Shields Orchard is also home to Hillbilly Cider and you could sit on a tasting and enjoy some apple or pear cider in the sunshine. But you could just as easily come with your family, or group of friends, bring a picnic and enjoy the little picnic area as well – just remember to book ahead ;). K and I managed to fill our buckets – we decided to go halves on a bucket of Braeburns and a bucket of Granny Smith apples. We left with a box of apples each for about $30. Not bad for a fresh picked box!

Hot and hungry, food was next on the agenda and so off we headed to a popular spot for lunch, Bilpin Afire. Modern, rustic is probably the best description I’d give this restaurant with it’s chic interiors, high communal tables, open kitchen and picnic style cafe seating outdoors plus full-licensed bar. The menu offers a bit of everything and is more upmarket than the average cafe pit stop you’ll encounter along Bells Line of Road, with prices to match. Service is a little hit and miss depending on how busy it is – and it can get quite busy as one of the only obvious restaurants around – but we’ve always found the waiters pretty happy (if apologetic) and the food always delicious. In particular for me, the crispy potatoes have left an impression and I always order them – so super crispy AND fluffy and moreish and generous to boot… how can I not?!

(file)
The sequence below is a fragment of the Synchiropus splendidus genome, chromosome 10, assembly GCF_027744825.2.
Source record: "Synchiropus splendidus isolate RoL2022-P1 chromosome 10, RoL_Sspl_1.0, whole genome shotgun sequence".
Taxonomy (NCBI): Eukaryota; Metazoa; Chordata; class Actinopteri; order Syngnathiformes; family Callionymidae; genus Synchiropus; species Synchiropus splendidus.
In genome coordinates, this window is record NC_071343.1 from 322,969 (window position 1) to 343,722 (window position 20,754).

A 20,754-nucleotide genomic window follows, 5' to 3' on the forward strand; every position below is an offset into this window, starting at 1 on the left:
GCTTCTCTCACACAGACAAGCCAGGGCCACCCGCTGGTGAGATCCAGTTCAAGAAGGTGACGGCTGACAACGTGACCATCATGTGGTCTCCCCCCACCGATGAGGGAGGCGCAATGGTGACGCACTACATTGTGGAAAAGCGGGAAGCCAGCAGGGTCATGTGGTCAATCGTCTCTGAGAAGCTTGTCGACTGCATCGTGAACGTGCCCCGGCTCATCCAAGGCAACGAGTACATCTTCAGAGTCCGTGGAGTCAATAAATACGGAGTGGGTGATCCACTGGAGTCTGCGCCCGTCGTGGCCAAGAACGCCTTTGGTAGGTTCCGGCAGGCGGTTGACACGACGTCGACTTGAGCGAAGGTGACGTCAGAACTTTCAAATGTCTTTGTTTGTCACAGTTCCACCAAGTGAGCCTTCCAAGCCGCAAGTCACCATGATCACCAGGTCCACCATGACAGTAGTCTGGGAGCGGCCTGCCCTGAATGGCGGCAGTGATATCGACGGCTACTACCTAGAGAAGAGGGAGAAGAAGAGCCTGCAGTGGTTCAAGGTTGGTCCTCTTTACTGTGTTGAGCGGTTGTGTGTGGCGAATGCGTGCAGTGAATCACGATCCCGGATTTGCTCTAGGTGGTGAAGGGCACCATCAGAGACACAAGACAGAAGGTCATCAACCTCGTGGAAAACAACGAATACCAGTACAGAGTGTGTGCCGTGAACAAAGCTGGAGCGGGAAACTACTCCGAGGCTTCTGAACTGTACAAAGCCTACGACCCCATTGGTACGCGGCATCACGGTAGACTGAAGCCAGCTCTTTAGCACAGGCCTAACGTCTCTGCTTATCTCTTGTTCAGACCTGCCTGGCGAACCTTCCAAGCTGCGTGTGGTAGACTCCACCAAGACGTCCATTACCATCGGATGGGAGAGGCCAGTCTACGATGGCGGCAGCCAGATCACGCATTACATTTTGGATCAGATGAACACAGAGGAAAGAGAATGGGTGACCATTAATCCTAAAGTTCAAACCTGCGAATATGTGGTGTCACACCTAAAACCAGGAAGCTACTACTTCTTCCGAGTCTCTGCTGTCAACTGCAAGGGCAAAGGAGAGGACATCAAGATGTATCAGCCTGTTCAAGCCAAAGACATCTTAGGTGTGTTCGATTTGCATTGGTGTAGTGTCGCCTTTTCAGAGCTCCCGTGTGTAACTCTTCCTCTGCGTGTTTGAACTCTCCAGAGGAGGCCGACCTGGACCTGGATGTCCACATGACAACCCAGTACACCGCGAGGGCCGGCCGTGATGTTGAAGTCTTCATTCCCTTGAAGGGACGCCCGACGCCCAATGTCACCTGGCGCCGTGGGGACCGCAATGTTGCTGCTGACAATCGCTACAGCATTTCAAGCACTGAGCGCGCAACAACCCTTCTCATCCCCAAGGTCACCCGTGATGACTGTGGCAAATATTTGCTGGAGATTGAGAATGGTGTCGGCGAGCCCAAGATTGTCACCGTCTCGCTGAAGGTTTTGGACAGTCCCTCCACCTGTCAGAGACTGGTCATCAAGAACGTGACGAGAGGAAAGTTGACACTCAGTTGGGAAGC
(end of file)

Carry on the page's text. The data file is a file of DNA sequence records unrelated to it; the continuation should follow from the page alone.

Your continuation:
After a long lazy lunch, we realise we’d potentially left it a little late to do more foraging as it was close to 3pm. We had originally hoped to make it out to Kookootonga Farm in search of walnuts, but a quick Google search told us this would soon be closed by the time we made our way to Mt Irvine at 4pm. We were in luck though, as Nutwood  Farm, would be open for an additional hour until 5pm, and we were feeling adventurous! Google’s directions said it would be roughly a 45 minute drive, leaving us a good hour to forage for chestnuts and walnuts! I love going for a drive in the mountains – it’s so lush and green and the winding roads always make me feel like anything could be up ahead 🙂

On arrival at Nutwood Farm, we could see there was still a good crowd out and had lots of light still to go foraging. We checked in at the entrance and were advised that there weren’t any walnuts left – we were too late for the season and it had already been picked over – but there were still lots of chestnuts to collect. We were shown the best colour and method, which was to turn over any shells that had fallen from the tree and look for dark hard, shiny nuts. The farm provides you with a bucket and some gardening gloves to help you with your foraging. Chestnut cases are sharp and prickly so you don’t want to go at it barehanded!